Synopsis: An aging Manhattan socialite living on what’s barely left of her inheritance moves to a small apartment in Paris with her son and cat.
Stars: Michelle Pfeiffer, Lucas Hedges, Tracy Letts, Valerie Mahaffey, Susan Coyne, Imogen Poots, Danielle Macdonald
Director: Azazel Jacobs
Running Length: 110 minutes
TMMM Score: (6/10)
Review: I’d seen Grease 2 several dozen times before I ever knew there was a Grease. My counting skills aside, to this day I’ll still go to the mat for the cult-favorite silly sequel to one of the biggest movie musical hits of all time. Yes, I know that you have thoughts about it and want to defend the legacy of Travolta and Newton-John but from my earliest days all I knew was that the leads of Grease 2 were the most beautiful people in the world, and wouldn’t it be nice if we were all friends? All these years later I’m still a devoted fan of Michelle Pfeiffer (and Maxwell Caulfield appears to be living his best life too) so will always be excited when a new Pfeiffer pfilm comes our way. The bonus in 2020 was that her newest was generating the type of early buzz that suggested this could be Pfeiffer’s year to return to the awards circuit.
Writing this nearly a week after the Oscars, I think back to when I originally saw French Exit and held out hope that Michelle Pfeiffer might wind up with her first nomination in nearly thirty years. While the resulting film may not have fallen into line with the titles Pfeiffer was associated with in the early days of her prestigious career, the performance she gave in it pulsated with just the kind of eccentric vibrancy that usually gets noticed by voters. Based on the novel by Patrick DeWitt and adapted by the author himself, this film is out there, to put it mildly, and Pfeiffer’s darkly funny and brittle socialite is the nucleus the entire action swirls around.
Rich NYC widow Frances Price (Pfeiffer, mother!) has almost run out of money after not doing much of anything since her grossly affluent husband (Tracy Letts, Lady Bird) died twelve years prior. Never bothering to work or pass along a sense of wealth management to her son Malcolm (Lucas Hedges, Ben is Back), mother and child find themselves in a bind when told they have a limited amount of funds to work with. Neither has any particular talent or skill so their options are limited if they want to stay in their tony Manhattan digs. Deciding its better to leave on top and wanting more time to figure out a plan, Frances sells almost everything they own and cashes out their accounts before anyone can come to collect on the bills that have been piling up.
Traveling by sea with a pile of dough and avoiding unnecessary customs questions in the process, the duo (along with Small Frank, their unique cat) travel to Paris. On the way over, Malcolm has an intimate encounter with a kooky medium (a very fine Danielle Macdonald, I Am Woman, continuing a trend of being an MVP in a cast of strong supporting players) that can spot death, which tends to get her into trouble on a cruise made up of largely elderly passengers. After arriving in Paris and ensconcing themselves in the flat of an old friend of Frances, there isn’t much to do but sit and wait for what comes next. But what comes next?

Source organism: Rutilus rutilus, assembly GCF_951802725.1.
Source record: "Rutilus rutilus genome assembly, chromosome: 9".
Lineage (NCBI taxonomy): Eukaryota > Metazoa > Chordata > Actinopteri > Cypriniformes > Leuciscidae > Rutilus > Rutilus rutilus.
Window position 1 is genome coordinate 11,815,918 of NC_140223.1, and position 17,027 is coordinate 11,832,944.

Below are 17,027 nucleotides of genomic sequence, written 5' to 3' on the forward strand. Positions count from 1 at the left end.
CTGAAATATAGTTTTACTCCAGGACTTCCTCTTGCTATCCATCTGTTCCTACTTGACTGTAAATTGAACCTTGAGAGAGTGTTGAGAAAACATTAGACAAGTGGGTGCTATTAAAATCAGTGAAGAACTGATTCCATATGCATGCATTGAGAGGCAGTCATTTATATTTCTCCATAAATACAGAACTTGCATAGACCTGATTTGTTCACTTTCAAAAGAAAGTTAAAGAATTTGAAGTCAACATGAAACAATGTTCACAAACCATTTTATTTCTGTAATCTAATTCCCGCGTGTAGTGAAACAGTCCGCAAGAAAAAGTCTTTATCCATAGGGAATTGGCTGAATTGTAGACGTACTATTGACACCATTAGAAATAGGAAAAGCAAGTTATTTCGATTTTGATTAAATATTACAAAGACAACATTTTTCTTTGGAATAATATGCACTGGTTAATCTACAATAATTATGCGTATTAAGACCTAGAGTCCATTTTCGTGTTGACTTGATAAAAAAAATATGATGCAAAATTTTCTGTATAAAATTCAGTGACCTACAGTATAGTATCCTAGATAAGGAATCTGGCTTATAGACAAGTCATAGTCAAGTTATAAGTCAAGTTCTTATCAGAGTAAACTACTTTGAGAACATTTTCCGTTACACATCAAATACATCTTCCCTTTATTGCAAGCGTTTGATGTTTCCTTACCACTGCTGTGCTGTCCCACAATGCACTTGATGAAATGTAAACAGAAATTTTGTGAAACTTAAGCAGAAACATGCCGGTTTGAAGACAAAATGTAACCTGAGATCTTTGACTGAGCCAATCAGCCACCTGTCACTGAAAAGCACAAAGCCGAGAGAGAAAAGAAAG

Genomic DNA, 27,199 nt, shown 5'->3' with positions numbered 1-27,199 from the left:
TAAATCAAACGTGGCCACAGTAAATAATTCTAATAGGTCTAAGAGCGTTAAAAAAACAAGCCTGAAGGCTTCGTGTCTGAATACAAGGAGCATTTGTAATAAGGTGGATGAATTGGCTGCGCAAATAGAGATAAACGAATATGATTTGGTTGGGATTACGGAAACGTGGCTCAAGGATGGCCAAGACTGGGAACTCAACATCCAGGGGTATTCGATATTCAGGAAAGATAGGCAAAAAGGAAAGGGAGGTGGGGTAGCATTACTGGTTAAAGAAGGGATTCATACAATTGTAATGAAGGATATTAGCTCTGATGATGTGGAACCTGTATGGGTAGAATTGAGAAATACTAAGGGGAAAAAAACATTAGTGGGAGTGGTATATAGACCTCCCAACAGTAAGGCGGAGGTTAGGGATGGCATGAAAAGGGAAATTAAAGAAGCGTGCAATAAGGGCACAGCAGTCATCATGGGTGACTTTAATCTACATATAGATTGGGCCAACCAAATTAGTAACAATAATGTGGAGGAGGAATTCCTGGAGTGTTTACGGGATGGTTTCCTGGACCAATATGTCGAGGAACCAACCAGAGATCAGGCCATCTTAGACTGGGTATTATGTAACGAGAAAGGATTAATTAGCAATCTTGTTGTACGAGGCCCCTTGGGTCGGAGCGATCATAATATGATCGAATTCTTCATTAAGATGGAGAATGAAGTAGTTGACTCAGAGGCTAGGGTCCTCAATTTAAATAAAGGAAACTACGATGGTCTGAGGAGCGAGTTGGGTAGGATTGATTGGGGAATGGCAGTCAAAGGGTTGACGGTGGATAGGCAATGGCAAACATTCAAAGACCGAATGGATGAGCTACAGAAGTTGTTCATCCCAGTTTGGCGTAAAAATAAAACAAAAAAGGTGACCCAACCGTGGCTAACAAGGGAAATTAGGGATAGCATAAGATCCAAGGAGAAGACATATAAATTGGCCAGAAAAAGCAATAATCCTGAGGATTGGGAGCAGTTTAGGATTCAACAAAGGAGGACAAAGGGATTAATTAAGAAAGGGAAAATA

That’s where French Exit gets its foot stuck in the door and never manages to wedge itself out. DeWitt’s novel is a surreal bit of frivolity that involves a surprise twist I won’t reveal here but when it’s uncovered it moves the film from deadpan humor to a new level of cosmic comedy that not everyone is going to be able to roll with.
Perhaps they’ll find some diversion in Valerie Mahaffey’s (Sully) side-splitting turn as a zany widow desperate for friends who lures Frances and Malcom to a Christmas party under false pretenses. Mahaffrey is a veteran character actress that’s as underrated as they come and it’s a shame the film didn’t heat up for Pfeiffer because I’d expect if it had then Mahaffrey would also have gotten recognized for her scene-stealing work. Had the film only added Mahaffrey’s character to the mix it may have remained in a comfortably droll zone that reveled in its quirky charm but instead it continues to add multiple characters, few of whom are actually interesting or integral to the central figures of the plot. Besides Hedges, on his second crazy cruise movie of 2020 after Let Them All Talk, who is unusually uncomfortable looking, the remaining cast (including Green Room’s Imogen Poots) feels like they are always annoyingly elbowing to get at a spot at the table next to the star of the film.
It all comes down to Pfeiffer, though, and director Azazel Jacobs capably brings out a wicked twinkle we haven’t seen in quite some time. Reveling in reciting DeWitt’s biting dialogue and rolling her eyes whenever Mahaffrey’s character is trying to ingratiate herself to Frances, Pfeiffer has spoken about her affinity for this project, and it shows. While it didn’t propel her to the finish line for any statuettes when the year was wrapped, it garnered her some of the best notices she’s received in a number of years. There’s a reason Pfeiffer has had a lasting career in Hollywood and French Exit is a solid reminder of why she continues to surprise us.